Elephant Appeal: Why conservation is about forging a friendship

Farmers have had crops repeatedly destroyed by marauding elephants

 



Share
Related Topics

Joseki George looks in dismay at his battered crop. Tomatoes, paw paw, watermelon, fruit trees – all destroyed by a family of 20 or so elephants a few days ago just before harvest.

When the elephants came, he ran out with sticks to chase them off. He threw stones, and banged on metal pots, but the elephants continued to feast, undeterred.

“I just don’t see the benefit in having these animals that come and destroy everything,” says Mr George, 24, gesturing towards his ruined crop. “A lot of people come here to preach [conservation], but nothing happens.”

Mr George’s shamba lies at the heart of the elephant corridor between Tsavo East and West, which jointly form Kenya’s largest national park. Such is the bitterness felt by many of the local communities here towards the elephants that many are engaged in the poaching that is devastating Tsavo’s elephant population. “If the communities aren’t deriving tangible benefits from wildlife, then the wildlife disappears,” says Max Graham, founder and CEO  of Space for Giants, beneficiary of this year’s Christmas Appeal in The Independent.

“The soft conservancy approach in the long term is going to be critical.”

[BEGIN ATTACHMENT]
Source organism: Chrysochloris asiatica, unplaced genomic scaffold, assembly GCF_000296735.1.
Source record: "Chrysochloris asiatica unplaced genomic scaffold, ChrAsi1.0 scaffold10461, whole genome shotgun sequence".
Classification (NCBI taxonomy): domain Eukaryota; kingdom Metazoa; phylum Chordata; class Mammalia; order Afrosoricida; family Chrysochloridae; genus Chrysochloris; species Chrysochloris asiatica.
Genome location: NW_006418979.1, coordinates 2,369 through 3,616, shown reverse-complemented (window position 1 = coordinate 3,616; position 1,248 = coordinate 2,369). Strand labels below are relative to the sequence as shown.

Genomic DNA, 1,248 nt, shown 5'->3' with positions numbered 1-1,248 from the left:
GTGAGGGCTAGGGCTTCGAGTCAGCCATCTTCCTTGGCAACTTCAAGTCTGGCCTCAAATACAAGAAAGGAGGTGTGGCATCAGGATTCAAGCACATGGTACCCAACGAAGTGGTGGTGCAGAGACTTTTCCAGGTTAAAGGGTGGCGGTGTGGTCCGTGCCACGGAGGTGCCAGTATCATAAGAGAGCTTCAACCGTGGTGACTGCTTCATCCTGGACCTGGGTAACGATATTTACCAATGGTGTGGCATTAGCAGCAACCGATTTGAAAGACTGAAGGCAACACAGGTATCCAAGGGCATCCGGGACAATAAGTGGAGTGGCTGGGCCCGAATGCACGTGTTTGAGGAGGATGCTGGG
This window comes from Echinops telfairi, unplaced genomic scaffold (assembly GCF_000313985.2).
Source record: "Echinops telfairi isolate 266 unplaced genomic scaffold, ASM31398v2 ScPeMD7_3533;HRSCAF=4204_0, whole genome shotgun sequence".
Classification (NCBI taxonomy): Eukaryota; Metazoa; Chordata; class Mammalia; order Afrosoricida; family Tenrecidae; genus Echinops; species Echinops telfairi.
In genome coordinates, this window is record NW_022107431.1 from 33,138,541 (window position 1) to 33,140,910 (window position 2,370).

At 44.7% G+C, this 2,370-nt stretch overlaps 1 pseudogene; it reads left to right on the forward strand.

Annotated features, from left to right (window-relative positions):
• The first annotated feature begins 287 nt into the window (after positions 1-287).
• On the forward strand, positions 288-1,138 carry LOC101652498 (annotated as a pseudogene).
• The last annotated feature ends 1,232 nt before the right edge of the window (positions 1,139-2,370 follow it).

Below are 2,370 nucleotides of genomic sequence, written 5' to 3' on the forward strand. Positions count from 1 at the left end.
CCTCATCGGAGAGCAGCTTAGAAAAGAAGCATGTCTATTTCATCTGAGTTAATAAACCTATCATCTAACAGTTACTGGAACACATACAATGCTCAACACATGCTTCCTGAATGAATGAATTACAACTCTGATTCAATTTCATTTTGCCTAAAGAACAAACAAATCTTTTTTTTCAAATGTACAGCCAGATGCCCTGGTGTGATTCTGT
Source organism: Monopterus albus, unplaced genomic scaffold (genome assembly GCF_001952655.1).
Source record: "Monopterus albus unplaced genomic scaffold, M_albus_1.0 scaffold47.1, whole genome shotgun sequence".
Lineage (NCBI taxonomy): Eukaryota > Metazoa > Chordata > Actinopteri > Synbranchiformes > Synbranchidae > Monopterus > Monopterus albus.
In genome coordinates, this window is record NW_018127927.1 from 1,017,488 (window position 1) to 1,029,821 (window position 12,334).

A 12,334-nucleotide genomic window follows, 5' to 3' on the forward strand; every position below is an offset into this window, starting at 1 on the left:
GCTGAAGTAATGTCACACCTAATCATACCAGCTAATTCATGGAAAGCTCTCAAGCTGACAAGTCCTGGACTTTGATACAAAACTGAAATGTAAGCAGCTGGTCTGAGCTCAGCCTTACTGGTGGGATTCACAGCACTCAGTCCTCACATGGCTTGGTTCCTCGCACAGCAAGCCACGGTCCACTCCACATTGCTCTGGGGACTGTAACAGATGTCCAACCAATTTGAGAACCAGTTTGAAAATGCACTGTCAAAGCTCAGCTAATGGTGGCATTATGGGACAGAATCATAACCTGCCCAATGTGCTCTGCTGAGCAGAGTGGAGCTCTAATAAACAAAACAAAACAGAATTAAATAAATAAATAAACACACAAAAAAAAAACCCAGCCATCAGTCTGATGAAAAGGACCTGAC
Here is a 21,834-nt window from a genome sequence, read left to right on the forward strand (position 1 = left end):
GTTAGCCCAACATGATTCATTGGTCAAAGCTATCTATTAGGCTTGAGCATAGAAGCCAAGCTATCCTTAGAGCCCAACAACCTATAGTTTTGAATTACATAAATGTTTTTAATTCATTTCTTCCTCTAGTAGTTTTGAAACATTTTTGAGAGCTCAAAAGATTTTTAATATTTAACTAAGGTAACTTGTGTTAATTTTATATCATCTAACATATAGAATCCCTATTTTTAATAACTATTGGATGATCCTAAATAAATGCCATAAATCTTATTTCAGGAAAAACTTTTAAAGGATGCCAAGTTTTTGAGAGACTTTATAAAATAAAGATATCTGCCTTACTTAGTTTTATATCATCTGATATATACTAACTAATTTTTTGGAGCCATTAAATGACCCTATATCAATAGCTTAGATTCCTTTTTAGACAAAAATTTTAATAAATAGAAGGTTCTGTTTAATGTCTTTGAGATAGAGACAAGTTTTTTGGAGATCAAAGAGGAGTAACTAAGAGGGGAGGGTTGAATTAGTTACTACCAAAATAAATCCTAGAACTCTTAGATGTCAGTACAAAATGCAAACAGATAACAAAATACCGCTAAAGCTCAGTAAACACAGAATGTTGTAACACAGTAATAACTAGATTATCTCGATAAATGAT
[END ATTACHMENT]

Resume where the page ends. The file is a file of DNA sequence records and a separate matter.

In Tsavo and the surrounding areas – many elephants live outside of the national park – the precise number of elephants killed by poachers is hard to come by. The Kenya Wildlife Service (KWS) suggests around 20 have been poached this year, but conservationists consider a more realistic figure to be four or five times that.

While the most serious – and numerous – poaching incidents are largely thought to be carried out by Somalis who come from the north of Kenya with machine guns, locals in the Tsavo area are heavily engaged in bushmeat hunting – both for subsistence and commercial purposes – and the killing of elephants with poison arrows.

These remain the hardest to detect, for there is no telltale gunshot to lead the overstretched KWS rangers to an elephant carcass. It can be days, even weeks, before a poisoned elephant is recovered, its tusks long gone and sold for a large profit.

When a poacher can sell a tusk of ivory locally for 20,000 shillings (£140) a kilo – an average tusk weighs around 14 kilos – the financial incentives for killing elephants is clear.

Nevertheless, even around Tsavo, there have been successes.

Kajire, a small village just a few kilometres from Tsavo, was once well known for its hostility towards the wildlife, such was the devastation caused to crops by rampaging elephants. Many villagers – some of them expert trackers – were involved in poaching with poisoned arrows.

But a project by Wildlife Works to introduce a carbon credit programme – where socially-conscious companies pay to ensure the preservation of forests – has brought a slew of benefits to the local communities, including putting many of the local children through school via a bursary system.

“Conservation is an expensive luxury to them,” says Rob Dodson, of Wildlife Works. “People don’t hate the wildlife, but if it damages [the wellbeing of] their family … boy, they hate it.”

Duncan Ngari, a 54-year-old farmer in Kajire, has seen his crop repeatedly destroyed by marauding elephants, yet he speaks of their preservation with the zeal of a recent convert, suggesting the construction of trenches to both provide run-off water to the animals, and natural protection to the farms.

“If you can create some incentives, people will become friends to the animals,” he says. “When you hear an elephant has been killed nearby, I can 100 per cent assure you that it’s nobody from here.”